JoosTricot aw21

The resale ecosystem continues to ramp up, with consumers – especially younger ones – becoming increasingly comfortable with selling on their out of favour purchases. Vestiaire Collective, one of the first marketplaces of this kind, received $216m investment from Kering earlier this year while McQueen, Gucci and Burberry have all partnered with Vestiaire or The RealReal on take-back initiatives. In the luxury resale space, 1stDibs has always been a kind of fantasy window shopping destination for heirloom furniture and jewels. But lately it’s noticing its contemporary fashion and jewellery is attracting younger customers to premium quality pieces around the $500 mark. At the lower end of the scale, Depop is the go-to place for younger pre-loved hunters (eBay who?) and recently sold to Etsy for $1.6 billion. The latest development here is keeping the take-back programme in-house. Re/Done (below) recently launched Re/Sell in the U.S, its second-hand platform that lets users upload their own descriptions, photos and price to be authenticated in-house. 80% of the final price is given to the seller as store credit to spend on more Re/Done product.
Shop Redone jeans resale second-hand marketplace

Well-worn trench coats, padded ponchos, quilted gilets, and all manner of country estate outerwear are being unearthed from the garages and lofts of Home Counties parents. Blame the #oldmoneyaesthetic trend and the imminent release of Kirsten Stewart’s ‘Spencer’ film. I’ve got my eye on Lemaire’s raglan raincoat* and am hoping for a reprise in his Uniqlo U collection.
Old Money Aesthetic by Style du Monde
Princess Diana casual old money aesthetic
Refinery 29

. I’m a major coffee head but increasingly seduced by the tranquil promise of tea. While matcha is crazily popular at the moment for its energy-boosting properties without the caffeine crash (Jenki is taking over East London), there’s a parallel movement towards slow, ritualistic tea culture. In Milan, the Xing Cha Chinese tea room has a tea café in the back and a shop in the front, which hosts tea ceremonies, tastings and ceramic exhibitions. And I must confess to a little envy of this tea-making nook (below) spotted on interior designer Rose Uniacke’s Instagram.
Rose Uniacke tea cupboard

Hand care is back in the spotlight. The Spate beauty newsletter reports that searches for nail foils are up 64% as people get playful with manicures again. For old school nail polish fans, I love J.Hannah’s wonderful deep neutral lacquers, such as Compost* (below), an earthy shade that founder Jess Hannah describes as ‘refined filth’ for colour-shy make-up lovers. But the big mani news this season is from Hermès and its hand care and nail colour line, Les Mains Hermès (below). Launching on October 15th, it comprises 25 nail colours, a nourishing oil, nail files, and hand cream.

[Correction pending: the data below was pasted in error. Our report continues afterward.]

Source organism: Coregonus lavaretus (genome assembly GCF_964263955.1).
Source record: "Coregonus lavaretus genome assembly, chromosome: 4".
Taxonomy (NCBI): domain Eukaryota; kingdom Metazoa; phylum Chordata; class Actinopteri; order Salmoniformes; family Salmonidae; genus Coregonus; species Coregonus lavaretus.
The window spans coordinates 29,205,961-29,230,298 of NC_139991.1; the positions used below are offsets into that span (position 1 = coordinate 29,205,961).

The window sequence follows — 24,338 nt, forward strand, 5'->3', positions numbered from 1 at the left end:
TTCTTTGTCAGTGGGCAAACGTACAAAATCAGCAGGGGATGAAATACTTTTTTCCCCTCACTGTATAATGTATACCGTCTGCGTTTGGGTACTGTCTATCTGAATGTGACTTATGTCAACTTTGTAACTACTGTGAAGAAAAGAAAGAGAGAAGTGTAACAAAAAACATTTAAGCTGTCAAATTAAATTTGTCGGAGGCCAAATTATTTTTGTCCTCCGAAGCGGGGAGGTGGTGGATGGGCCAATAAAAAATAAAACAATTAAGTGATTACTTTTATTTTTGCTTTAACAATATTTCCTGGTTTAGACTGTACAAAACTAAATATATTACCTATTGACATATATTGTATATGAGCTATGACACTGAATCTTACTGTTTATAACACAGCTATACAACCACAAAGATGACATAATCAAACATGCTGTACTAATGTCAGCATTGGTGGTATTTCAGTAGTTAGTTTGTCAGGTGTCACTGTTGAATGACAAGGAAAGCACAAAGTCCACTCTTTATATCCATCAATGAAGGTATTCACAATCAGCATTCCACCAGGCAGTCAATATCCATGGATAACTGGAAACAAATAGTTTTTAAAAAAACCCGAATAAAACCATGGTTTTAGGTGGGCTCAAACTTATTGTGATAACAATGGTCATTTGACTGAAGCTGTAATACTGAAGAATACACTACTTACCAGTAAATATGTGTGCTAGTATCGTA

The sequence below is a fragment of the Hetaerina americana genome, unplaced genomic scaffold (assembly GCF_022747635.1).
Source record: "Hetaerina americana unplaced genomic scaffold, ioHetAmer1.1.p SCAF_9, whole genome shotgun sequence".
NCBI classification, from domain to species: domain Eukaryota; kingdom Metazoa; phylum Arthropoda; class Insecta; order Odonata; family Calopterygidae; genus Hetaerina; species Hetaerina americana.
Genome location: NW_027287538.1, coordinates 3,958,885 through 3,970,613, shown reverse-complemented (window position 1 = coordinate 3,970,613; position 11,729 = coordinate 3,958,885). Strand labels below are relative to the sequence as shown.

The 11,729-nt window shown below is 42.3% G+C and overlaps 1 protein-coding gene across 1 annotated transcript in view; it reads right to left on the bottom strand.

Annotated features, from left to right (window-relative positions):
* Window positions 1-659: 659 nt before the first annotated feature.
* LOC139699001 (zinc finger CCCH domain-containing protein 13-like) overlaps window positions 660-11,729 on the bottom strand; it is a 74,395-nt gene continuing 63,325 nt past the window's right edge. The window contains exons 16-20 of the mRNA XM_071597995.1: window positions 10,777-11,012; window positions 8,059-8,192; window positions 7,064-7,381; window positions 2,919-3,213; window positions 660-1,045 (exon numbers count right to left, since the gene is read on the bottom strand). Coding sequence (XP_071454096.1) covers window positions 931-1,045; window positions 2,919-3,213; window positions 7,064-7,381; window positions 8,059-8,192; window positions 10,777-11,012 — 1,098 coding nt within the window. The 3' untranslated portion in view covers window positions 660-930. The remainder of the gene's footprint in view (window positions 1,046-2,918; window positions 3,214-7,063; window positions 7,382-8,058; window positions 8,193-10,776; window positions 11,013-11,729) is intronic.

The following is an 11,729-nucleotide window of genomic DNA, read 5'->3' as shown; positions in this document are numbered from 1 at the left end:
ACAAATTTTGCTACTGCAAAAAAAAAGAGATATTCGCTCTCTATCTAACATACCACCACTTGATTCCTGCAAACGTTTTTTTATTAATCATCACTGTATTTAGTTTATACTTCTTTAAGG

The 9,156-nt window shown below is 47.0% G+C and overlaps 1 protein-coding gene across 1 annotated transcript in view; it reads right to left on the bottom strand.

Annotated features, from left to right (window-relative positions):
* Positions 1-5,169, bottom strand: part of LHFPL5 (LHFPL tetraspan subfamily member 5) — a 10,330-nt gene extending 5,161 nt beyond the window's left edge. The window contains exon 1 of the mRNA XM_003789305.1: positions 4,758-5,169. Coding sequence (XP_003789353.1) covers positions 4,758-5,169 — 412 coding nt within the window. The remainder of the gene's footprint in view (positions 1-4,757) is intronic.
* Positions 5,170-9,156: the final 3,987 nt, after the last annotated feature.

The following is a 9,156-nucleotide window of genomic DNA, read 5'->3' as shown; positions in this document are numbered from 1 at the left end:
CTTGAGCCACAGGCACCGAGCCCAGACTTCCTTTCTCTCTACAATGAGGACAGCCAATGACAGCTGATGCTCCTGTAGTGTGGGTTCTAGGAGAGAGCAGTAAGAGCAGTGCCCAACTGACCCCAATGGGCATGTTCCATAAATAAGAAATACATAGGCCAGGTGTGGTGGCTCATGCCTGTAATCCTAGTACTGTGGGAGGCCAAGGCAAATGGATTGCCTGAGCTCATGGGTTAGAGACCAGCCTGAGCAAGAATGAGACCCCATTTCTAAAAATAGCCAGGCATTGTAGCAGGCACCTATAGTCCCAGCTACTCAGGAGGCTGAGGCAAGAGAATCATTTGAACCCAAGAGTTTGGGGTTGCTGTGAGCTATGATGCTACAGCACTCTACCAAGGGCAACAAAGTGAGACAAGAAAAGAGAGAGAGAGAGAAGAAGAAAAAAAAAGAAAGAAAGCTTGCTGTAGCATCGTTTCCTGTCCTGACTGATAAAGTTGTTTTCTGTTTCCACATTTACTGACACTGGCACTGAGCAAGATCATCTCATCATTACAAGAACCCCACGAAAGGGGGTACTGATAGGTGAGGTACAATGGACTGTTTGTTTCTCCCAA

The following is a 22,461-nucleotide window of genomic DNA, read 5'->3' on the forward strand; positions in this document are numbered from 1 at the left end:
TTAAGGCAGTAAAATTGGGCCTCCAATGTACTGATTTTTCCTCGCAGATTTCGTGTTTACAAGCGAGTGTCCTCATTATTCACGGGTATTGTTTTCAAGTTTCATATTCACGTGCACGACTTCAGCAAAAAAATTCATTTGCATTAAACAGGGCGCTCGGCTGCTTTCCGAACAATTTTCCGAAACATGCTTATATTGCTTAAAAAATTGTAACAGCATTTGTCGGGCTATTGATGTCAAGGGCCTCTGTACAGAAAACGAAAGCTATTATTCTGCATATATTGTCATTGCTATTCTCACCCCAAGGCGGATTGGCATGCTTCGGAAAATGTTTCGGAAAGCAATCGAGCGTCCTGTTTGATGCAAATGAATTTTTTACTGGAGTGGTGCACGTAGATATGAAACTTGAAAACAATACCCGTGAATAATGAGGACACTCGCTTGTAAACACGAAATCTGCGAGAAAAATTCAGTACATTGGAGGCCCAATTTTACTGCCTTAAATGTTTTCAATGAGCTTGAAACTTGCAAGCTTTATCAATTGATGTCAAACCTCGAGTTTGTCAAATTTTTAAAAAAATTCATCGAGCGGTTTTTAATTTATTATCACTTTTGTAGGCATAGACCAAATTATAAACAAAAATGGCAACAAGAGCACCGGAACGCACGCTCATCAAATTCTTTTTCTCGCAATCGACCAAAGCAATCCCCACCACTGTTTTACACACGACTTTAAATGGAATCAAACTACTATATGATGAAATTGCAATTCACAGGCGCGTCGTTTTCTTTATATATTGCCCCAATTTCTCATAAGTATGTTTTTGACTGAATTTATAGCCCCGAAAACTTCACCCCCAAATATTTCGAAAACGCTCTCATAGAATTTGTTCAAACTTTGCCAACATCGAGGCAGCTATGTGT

J Hannah nails
Hermes nail colour


WORDS: Disneyrollergirl / Navaz Batliwalla
IMAGES: credits t/c
NOTE: Most images are digitally enhanced. Some posts use affiliate links* and PR samples. Please read my privacy and cookies policy here

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Shop the post: Grace Wales Bonner on a multiplicity vision

Wales Bonner The Innovators Programme at MATCHESFASHION

Fashion month has kicked off and it feels like it’s properly back. Quite rightly there’s a concurrent spotlight on newer talent and younger businesses, who will need extra help in reorienting themselves after the ravages of the pandemic. I don’t think I’ve ever seen so many mentoring projects!

The 8th LVMH Prize for Young Fashion Designers just took place, with the main prize won by Nensi Dojaka and three designers sharing the Karl Lagerfeld Prize of €150K each (congrats to my fave, Lukhanyo Mdingi). While prize money is great, it’s not everything. (Remember Thomas Tait’s experience?) So alongside the cash, the LVMH Prize offers access to LVMH’s top tier of luxury business experts, helping designers to bolster their businesses and develop their brands.